It’s weird, because I’ve frankly been working quite hard on the game for the last month…but if you were to start it up and play it, it would look and play almost exactly like the combat demo I released. And yet I’ve done so much…everything is event-driven now instead of being procedural, the input code is greatly cleaned up, and I’ve even started adding an interface for activating god powers (though there’s only one power right now – click the button, damage a unit). And I am integrating ODE into the game, which I’m hoping will give it all kinds of nifty properties.

So soon, very soon, probably by the end of March, the game should look and play much better.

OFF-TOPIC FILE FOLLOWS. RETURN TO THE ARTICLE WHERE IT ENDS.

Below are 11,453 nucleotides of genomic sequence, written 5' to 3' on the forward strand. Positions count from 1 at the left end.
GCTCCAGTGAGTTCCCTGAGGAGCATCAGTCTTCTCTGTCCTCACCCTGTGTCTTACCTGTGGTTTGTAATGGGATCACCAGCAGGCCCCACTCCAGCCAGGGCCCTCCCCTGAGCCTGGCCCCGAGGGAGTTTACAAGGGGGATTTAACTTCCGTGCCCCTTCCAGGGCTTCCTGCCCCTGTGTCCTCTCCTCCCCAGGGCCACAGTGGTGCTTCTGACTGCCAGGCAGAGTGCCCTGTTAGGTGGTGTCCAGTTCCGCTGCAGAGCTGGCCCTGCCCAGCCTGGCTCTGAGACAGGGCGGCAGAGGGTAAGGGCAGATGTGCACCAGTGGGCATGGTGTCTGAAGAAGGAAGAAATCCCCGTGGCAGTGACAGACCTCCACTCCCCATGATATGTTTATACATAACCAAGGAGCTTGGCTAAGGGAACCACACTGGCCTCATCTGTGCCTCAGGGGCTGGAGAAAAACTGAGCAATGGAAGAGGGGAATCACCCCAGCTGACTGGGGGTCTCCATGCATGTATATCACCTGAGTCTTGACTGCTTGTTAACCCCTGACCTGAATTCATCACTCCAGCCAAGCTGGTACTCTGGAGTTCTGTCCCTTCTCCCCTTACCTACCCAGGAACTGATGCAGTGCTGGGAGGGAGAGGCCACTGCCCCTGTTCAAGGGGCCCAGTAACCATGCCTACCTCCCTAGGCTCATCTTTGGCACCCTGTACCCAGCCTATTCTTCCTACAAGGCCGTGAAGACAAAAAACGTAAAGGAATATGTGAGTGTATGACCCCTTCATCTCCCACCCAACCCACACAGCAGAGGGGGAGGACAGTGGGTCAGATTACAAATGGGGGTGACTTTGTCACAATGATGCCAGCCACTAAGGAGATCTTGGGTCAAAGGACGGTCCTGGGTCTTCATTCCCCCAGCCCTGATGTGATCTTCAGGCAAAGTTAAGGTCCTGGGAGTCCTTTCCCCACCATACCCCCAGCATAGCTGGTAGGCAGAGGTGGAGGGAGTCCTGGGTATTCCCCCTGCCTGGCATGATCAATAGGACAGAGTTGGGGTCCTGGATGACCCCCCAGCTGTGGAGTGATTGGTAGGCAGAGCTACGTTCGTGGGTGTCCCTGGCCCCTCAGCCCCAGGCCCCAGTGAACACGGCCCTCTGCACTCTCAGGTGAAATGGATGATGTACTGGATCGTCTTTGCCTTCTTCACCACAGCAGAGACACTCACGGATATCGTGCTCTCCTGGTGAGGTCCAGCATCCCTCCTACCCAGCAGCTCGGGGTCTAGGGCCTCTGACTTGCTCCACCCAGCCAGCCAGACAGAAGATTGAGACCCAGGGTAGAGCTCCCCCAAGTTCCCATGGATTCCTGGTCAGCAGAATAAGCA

But right this second I got nothin’.

Gamespot Reviews Top Spin 2…

…which finally just released here in the States (it’s been out in Europe since late last year).

They gave it a 7.5, which is a bit disappointing. I was hoping for an 8 or better. At least we beat the DS version 🙂

And to answer Ryan Davis’ final charge near the end of the review: we had nine months, and Top Spin 2’s rendering system is amazingly complex. It’s honestly a tribute to Tom’s and Bobby’s abilities that the darn thing works at all. And personally, I never had any problems on the Intel DualCore 6600/2 gigs of RAM/Radeon X1900GT machine I’ve got here at work 🙂

Still, my first professional game review! And it’s definitely in the “Not Suck” category! Woohoo!

Name That Game 18!

And now we’re back to evil. If you played this game, I feel sorry for you. Though not as sorry as if you’d played Noctropolis.

Mmmmm....tiles!